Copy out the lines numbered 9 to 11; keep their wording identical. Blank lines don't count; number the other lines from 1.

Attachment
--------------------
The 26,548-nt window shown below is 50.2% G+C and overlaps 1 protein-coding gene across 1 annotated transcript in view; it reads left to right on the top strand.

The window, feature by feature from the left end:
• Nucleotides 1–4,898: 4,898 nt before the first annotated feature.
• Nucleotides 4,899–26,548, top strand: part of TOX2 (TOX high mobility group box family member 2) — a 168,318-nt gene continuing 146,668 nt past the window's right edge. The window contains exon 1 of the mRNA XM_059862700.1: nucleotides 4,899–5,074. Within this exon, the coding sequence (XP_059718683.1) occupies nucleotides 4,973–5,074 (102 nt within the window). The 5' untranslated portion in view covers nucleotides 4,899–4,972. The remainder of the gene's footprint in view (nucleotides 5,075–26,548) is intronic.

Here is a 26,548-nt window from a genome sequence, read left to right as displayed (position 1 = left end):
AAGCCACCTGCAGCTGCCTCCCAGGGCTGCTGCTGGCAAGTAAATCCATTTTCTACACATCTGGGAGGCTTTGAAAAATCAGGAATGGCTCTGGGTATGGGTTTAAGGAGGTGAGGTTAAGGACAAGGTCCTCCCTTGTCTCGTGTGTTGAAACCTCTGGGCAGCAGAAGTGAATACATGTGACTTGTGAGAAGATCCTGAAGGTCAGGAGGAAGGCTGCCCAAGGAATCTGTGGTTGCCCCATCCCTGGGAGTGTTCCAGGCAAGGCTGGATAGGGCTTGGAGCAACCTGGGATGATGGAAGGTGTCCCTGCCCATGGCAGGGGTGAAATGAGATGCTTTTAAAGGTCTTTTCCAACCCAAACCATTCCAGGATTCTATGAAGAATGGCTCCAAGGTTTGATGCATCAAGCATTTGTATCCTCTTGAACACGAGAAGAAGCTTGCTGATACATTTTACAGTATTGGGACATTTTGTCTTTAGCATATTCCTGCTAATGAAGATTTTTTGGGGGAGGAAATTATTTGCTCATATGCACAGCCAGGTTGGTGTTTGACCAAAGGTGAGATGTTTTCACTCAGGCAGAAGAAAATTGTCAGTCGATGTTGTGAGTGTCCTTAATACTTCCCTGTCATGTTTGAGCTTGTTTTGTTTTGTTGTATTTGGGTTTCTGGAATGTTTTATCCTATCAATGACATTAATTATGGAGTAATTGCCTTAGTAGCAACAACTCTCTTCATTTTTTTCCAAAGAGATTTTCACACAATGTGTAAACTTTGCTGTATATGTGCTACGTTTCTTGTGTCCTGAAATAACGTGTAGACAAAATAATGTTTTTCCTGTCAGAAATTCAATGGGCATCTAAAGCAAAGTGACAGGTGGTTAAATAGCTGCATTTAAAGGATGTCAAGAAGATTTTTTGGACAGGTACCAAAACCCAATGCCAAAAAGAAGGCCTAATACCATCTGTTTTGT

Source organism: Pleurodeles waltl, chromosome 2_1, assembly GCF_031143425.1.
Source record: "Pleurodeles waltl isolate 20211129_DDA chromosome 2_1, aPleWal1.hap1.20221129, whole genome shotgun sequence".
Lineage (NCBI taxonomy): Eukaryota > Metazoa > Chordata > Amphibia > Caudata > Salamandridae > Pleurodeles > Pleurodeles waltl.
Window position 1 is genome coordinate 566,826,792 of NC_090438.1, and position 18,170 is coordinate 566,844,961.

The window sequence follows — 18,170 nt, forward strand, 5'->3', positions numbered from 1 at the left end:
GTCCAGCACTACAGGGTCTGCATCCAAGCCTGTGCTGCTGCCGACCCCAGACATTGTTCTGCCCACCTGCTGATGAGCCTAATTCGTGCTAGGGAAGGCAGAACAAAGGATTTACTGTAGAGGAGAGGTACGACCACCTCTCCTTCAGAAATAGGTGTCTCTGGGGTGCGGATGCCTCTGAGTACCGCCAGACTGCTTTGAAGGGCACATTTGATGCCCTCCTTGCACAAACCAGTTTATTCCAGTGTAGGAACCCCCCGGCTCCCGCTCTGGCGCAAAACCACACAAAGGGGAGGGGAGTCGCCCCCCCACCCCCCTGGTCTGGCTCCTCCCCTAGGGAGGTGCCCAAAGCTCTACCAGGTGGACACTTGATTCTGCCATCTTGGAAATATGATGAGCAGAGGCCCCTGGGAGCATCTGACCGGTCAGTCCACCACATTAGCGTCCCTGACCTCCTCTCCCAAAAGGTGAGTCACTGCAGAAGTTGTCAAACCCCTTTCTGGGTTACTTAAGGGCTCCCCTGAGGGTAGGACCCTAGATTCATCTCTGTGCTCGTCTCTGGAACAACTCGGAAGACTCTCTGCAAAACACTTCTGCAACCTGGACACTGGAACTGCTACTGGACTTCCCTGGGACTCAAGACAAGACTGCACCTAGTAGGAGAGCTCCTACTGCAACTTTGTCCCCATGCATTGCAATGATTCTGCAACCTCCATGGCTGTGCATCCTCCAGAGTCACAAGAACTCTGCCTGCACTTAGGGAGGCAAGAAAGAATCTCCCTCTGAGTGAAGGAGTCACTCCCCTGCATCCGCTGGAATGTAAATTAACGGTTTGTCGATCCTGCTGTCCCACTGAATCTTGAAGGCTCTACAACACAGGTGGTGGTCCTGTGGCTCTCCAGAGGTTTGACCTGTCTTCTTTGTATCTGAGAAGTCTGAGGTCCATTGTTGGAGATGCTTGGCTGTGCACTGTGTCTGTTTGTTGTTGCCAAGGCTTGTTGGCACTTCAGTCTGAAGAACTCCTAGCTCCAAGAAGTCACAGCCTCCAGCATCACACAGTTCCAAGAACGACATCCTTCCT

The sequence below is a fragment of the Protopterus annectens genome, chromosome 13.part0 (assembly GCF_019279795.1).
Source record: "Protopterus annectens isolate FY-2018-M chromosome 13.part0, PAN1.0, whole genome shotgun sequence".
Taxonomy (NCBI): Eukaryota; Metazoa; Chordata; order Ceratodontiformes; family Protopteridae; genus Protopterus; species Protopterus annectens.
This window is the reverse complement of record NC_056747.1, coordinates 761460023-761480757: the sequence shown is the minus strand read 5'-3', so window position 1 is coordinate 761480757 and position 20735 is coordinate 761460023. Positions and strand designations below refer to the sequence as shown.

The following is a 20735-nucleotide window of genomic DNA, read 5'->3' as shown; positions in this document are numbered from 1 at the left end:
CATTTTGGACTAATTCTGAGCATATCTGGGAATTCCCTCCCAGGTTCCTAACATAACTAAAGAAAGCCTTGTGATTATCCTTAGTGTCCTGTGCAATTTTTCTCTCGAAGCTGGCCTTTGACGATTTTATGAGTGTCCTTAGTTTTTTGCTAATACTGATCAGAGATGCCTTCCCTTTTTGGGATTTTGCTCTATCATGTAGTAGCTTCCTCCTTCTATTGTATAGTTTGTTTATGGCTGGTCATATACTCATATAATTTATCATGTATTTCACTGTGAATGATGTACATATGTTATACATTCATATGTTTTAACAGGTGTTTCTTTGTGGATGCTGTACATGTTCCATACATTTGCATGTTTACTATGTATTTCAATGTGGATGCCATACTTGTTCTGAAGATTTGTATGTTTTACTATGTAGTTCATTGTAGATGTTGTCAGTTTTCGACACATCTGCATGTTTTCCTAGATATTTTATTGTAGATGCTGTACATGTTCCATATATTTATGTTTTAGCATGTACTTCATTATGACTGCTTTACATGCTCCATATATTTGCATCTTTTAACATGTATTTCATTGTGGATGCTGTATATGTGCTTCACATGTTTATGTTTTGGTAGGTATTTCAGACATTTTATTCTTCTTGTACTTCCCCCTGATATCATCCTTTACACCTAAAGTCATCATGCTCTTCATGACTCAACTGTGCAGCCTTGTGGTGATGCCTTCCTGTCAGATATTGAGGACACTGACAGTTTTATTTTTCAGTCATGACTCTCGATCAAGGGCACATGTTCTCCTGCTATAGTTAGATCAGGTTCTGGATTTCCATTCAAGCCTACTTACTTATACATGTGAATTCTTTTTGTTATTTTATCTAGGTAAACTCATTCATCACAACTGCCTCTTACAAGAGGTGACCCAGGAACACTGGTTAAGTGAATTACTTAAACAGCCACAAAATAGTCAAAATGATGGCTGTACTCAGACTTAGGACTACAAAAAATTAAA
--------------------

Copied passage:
Lineage (NCBI taxonomy): Eukaryota > Metazoa > Chordata > Amphibia > Caudata > Salamandridae > Pleurodeles > Pleurodeles waltl.
Window position 1 is genome coordinate 566,826,792 of NC_090438.1, and position 18,170 is coordinate 566,844,961.

The window sequence follows — 18,170 nt, forward strand, 5'->3', positions numbered from 1 at the left end: